COVID-19 has led many analysts and politicians to advocate in favor of rebuilding regional supply chains. However, there is a subtle but important distinction to be made in this debate between attempts to improve the security of supply chains by strengthening existing local supply options, on the one hand, and attempts to encourage the back-shoring of manufacturers who have previously moved their production overseas, on the other. Here we reflect specifically on the issue of back-shoring, where we see some ‘fool’s gold’ in the well-intended arguments that have been issued to encourage such actions.

As economies internationalize, Foreign Direct Investment (FDI) in the form of overseas production plants becomes part of the game, and the corresponding factories often become embedded in their foreign environment over time. This means that they develop a symbiosis with their environment, either from a production and/or a sales perspective.

Take the Basque Country, where we have seen how since the 2008 financial crisis the pace of foreign plant openings by Basque firms has grown on a much stronger footage (7.5% per year) than the evolution of export growth (3.3% per year). The steadily growing number of foreign production locations suggests that Basque firms rarely close production plants abroad after opening them. Consequently, prior to the pandemic there were no clear signs of back-shoring strategies.


Evolution of Basque export OK


This was also the conclusion of a 2019 study based on a survey and round of interviews among Basque firms with overseas production sites, which manifested that back-shoring is a rare phenomenon:


Basque Country percentage over total OK


Regarding the back-shoring cases that we did encounter, it turned out that these were largely the consequence of three scenarios. In some cases, there was a mismatch between the production output of overseas plants and the demand specifics of the surrounding markets that they were supposed to serve (lack of “local responsiveness”). In other cases, back-shoring maneuvers took place because a company ran into financial problems and had to divest a foreign factory while placing priority on their home base assets, or because the mother firm undertook a global reorganization of its production network.

The former is coherent with the overriding pattern behind the offshoring motives that guided Basque FDI throughout this century. Namely, that offshoring of production activities takes place for market-seeking reasons rather than for cost-efficiency reasons. Hence, the lion’s share of foreign manufacturing sites produces for the markets in their vicinity and only a fraction of them re-export their output back into Europe.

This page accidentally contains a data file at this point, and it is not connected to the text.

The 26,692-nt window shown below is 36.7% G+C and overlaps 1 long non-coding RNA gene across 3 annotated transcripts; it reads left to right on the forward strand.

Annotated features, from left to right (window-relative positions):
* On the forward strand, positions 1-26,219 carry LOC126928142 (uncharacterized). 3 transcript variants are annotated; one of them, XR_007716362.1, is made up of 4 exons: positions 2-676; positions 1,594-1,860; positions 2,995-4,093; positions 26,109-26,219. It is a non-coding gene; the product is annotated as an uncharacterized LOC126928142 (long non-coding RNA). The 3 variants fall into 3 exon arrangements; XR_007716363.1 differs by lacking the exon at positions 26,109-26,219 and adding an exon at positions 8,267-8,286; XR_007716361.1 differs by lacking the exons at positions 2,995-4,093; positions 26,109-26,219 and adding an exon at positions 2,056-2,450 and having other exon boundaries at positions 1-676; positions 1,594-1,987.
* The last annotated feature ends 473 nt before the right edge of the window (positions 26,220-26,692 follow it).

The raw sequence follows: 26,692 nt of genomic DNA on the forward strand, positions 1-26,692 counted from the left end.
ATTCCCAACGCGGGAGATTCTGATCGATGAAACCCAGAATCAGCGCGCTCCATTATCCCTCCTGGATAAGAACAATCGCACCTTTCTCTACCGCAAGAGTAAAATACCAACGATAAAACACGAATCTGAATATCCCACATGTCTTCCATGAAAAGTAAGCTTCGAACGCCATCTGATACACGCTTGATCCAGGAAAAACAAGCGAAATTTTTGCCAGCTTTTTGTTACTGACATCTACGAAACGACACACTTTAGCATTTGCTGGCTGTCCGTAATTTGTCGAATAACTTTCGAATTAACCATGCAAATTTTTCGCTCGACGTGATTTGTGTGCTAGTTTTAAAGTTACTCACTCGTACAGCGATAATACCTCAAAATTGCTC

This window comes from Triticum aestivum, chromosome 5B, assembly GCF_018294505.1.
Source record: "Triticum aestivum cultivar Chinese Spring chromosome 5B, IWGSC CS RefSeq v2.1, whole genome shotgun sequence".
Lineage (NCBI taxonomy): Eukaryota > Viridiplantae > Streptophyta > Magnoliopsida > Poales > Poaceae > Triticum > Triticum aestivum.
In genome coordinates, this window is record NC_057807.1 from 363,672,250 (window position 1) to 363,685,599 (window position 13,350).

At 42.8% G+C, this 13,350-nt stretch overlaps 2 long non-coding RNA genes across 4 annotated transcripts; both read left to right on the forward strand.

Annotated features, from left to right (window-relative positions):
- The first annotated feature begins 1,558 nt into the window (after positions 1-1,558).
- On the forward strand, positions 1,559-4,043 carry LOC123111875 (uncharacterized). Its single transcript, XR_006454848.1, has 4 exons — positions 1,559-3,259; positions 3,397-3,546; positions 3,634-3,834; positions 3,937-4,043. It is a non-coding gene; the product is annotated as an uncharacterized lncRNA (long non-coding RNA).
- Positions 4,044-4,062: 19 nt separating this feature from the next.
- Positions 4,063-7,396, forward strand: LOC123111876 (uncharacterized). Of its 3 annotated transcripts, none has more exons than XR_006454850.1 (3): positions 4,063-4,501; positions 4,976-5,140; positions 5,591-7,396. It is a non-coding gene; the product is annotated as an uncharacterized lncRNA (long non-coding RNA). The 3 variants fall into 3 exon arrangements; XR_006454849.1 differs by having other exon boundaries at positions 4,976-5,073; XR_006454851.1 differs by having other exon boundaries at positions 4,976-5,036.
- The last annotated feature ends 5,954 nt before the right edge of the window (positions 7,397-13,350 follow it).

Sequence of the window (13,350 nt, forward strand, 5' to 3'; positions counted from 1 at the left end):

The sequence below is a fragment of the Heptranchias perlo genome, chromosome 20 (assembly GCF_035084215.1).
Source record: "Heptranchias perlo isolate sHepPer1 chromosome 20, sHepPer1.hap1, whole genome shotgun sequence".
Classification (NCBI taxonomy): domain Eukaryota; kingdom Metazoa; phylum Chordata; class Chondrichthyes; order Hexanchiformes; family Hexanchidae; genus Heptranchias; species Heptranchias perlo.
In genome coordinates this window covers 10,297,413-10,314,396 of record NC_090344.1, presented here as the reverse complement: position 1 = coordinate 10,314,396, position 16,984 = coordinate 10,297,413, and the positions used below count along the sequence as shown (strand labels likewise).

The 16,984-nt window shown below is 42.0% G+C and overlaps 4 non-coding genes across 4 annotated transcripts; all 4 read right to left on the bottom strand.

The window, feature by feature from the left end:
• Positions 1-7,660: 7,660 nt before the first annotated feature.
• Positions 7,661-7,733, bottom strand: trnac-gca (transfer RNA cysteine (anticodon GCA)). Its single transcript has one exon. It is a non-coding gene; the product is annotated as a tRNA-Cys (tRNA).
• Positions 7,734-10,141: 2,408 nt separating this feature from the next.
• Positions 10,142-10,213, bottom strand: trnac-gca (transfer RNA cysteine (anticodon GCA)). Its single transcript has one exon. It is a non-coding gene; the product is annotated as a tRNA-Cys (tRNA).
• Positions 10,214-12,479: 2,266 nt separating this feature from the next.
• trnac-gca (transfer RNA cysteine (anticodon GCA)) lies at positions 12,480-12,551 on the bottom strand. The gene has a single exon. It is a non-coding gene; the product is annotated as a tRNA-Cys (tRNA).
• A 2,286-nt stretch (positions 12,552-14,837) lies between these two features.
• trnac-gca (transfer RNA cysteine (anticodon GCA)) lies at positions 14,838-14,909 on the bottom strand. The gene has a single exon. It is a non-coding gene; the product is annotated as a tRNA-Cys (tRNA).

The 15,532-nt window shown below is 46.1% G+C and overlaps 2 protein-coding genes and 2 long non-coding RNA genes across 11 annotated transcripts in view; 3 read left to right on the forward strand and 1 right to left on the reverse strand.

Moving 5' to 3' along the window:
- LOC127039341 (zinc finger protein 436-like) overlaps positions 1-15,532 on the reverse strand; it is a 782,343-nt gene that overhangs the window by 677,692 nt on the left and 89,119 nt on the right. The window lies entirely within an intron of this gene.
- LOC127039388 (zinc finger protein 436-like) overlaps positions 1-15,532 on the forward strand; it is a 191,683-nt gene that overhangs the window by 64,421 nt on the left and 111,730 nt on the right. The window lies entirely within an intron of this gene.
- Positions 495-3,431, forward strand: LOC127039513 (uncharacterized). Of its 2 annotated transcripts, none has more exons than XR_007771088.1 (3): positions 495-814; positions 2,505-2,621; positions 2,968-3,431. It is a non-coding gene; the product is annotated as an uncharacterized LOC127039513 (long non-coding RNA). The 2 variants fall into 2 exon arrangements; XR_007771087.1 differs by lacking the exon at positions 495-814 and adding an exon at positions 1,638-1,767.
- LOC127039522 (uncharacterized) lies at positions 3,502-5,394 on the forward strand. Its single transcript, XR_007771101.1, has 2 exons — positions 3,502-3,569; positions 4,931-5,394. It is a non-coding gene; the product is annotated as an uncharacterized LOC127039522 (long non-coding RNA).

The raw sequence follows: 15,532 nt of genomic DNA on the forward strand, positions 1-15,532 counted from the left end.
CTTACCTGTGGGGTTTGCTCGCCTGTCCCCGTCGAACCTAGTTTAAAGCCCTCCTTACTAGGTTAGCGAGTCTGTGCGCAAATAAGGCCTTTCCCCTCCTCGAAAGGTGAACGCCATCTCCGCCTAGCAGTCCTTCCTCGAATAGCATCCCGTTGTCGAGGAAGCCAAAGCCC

How then does the COVID-19 pandemic and its disruption of global supply chains, particularly those that originate in Asia, affect the former?

Basque companies have opened factories across all continents, and a fair share of them are located in China and other places in Asia. Interestingly, the majority of these factories also comply with the market-seeking rationale. Thus, they were not opened to seize labour cost advantages and/or to produce for distant, developed, economies. Instead: their output finds its way largely to the Asian marketplace. Hence, as long as the Asian sales outlook is good for Basque products that are manufactured on-site, there is no reason to consider back-shoring. And in fact, forecasts from multilateral organizations like the IMF and the World Bank show that Far East and Southeast Asia are the economies across the globe that are projected to come out most swiftly from the current downturn.

Evidently, in those (hypothetical) cases that Basque companies would consider taking back-shoring decisions, strengthening the capacities of local suppliers would help to embed the re-patriated activities into a regional context. This should include strengthening their skills and use of technologies related to manufacturing digitalization, in line with the analysis of Orkestra’s recent Basque Country Competitiveness Report. By extension, industrial policy makers and cluster organizations should partner with businesses to redevelop value chains that are strategic from a place-based perspective.


bart kamp

Bart Kamp

Bart Kamp is Principal Investigator in the focus area of Business Internationalisation and Servitization at Orkestra-Institute of Basque Competitiveness. His research centres on competitive strategies that enable firms to be leaders in their niches on the international market and on servitization processes between manufacturing firms.

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james wilson

James Wilson

James Wilson is Research Director at Orkestra-Basque Institute of Competitiveness and teaching faculty at Deusto Business School.

His research interests are in policy-relevant analysis of territorial competitiveness and socio-economic development processes.